In her day job, Bharathi produces and edits wedding videos in Madurai, and this gave her and her husband Kala Gopal the necessary expertise to produce the film. Another colleague Palani also helped them with the filming. “My husband and I had a camera worth ₹9,000. We also pledged two of my gold chains for a ₹30,000 loan,” she says. They managed to raise another ₹30,000 through crowdfunding. “We travelled for two years across Tamil Nadu, visiting and developing a relationship with sanitation workers and manual scavengers in 25 towns and cities.” While filming, it was important, she says, that they did not show any disgust. “If you retch or vomit, they would take it as being disrespectful of their work. Having said that, there was one time when I did end up vomiting while filming. It was when we had to film a woman cleaning disposed sanitary pads from a public toilet. It was the most nauseating thing I had smelt and seen in my life.”

Systematic discrimination

All those who do manual scavenging belong to Dalit castes such as Pallar, Paraiyar, Arunthathiyar, Kuruvas or Ottars. In Kakkoos there are instances where the systematic discrimination against these communities is highlighted. At one point a woman worker from Karur says: “In school, my boy is asked to clean the rooms and the bathrooms because we are Dalit. They even asked him to clean the school’s septic tank. How can we keep sending our children to these schools?”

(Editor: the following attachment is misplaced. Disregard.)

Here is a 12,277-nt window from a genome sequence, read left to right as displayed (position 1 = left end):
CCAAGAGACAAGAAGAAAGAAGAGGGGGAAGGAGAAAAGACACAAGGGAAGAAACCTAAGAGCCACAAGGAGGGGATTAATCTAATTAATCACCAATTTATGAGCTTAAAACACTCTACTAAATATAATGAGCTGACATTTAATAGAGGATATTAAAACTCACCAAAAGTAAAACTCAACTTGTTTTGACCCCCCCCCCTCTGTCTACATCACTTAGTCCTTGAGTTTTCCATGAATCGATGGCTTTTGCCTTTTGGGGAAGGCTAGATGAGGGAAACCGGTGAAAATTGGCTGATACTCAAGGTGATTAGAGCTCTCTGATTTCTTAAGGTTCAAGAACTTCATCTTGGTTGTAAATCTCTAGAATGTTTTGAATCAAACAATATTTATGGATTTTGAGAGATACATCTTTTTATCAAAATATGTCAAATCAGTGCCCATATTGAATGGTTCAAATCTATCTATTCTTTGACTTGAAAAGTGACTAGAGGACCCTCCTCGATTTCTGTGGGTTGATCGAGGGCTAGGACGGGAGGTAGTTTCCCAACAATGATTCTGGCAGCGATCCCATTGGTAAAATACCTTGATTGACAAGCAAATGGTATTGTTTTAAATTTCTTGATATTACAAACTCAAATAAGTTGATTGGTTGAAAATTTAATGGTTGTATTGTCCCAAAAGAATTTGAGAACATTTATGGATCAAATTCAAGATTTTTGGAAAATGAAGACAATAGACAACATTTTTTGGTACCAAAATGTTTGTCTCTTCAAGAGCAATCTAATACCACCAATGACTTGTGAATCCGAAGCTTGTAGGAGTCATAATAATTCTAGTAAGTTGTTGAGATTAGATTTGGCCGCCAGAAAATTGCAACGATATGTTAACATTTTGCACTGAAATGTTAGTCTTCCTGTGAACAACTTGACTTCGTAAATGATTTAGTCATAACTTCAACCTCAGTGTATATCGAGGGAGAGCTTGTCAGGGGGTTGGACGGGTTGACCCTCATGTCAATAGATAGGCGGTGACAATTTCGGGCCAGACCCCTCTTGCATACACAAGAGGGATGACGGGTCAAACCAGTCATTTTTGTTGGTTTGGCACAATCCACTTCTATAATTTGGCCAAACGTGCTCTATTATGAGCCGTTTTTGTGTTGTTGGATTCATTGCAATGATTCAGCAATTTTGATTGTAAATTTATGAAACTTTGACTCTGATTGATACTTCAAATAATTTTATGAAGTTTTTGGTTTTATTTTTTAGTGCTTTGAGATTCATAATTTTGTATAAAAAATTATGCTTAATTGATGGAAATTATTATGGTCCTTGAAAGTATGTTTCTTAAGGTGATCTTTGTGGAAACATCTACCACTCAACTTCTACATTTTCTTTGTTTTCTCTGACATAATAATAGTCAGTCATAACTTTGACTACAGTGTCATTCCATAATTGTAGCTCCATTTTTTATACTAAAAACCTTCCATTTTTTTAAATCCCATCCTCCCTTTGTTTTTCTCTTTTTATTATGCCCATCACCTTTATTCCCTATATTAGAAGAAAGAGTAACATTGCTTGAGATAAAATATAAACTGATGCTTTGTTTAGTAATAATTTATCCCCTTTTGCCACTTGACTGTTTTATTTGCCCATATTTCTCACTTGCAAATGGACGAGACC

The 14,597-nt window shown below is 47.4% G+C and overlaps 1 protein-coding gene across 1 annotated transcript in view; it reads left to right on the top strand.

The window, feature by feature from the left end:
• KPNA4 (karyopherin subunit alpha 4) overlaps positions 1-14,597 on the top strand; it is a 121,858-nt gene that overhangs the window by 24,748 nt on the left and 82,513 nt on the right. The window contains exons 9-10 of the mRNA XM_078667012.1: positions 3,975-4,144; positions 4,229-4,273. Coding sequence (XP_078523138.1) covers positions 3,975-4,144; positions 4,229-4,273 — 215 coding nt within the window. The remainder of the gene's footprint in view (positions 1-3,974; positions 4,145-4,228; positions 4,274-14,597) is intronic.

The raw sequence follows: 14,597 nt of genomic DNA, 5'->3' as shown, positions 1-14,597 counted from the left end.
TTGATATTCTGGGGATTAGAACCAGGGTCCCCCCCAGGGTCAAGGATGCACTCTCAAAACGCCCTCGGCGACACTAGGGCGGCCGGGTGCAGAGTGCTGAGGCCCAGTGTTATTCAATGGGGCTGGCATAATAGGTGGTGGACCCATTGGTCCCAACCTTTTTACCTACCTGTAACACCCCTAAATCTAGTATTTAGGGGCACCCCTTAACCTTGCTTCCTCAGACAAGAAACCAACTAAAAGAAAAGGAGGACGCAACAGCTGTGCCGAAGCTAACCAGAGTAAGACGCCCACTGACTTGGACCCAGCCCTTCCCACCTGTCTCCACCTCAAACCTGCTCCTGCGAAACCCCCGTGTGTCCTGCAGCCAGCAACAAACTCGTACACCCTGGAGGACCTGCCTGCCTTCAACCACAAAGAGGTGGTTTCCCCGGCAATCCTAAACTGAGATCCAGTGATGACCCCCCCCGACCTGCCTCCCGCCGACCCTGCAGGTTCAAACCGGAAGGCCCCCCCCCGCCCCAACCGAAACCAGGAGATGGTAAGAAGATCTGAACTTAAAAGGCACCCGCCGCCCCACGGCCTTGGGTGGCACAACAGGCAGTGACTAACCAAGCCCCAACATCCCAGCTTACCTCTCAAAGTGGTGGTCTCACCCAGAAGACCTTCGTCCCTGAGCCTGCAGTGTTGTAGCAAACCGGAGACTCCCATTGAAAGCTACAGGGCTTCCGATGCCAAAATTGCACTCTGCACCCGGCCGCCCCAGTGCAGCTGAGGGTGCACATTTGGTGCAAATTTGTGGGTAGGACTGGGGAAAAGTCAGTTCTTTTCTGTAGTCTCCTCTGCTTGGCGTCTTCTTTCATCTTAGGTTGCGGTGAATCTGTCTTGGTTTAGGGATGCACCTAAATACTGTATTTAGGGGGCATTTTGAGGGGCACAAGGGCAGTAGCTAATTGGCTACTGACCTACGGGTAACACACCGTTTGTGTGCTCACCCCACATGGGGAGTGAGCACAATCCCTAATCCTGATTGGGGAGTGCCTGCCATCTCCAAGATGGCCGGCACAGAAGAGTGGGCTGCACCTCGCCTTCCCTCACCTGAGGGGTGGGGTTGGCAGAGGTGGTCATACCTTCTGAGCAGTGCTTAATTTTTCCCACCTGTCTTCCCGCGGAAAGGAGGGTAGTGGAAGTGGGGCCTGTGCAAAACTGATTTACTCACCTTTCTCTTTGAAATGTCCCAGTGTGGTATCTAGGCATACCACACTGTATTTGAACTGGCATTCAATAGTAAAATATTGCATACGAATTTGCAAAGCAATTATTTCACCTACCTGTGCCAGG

In another shot, a young boy who cleans garbage in Tirunelveli says, “None of us can really go to school because they don’t treat us the same way. When my parents are ill, the supervisor asks us to come and do their job.”

Even by official estimates, nearly eight lakh people are employed in this profession across India. If the film is a reflection of how children from these communities are treated, that is a massive number of people being deprived of a shot at a better life. As a manual scavenger from Madurai says, “I say this with a lot of sadness but even after 30 years, I don’t think my children will be allowed or be able to do anything but this dirty work.”

The writer is an independent journalist based in the Nilgiris who enjoys the company of a friendly neighbourhood Indian gaur. @sibi123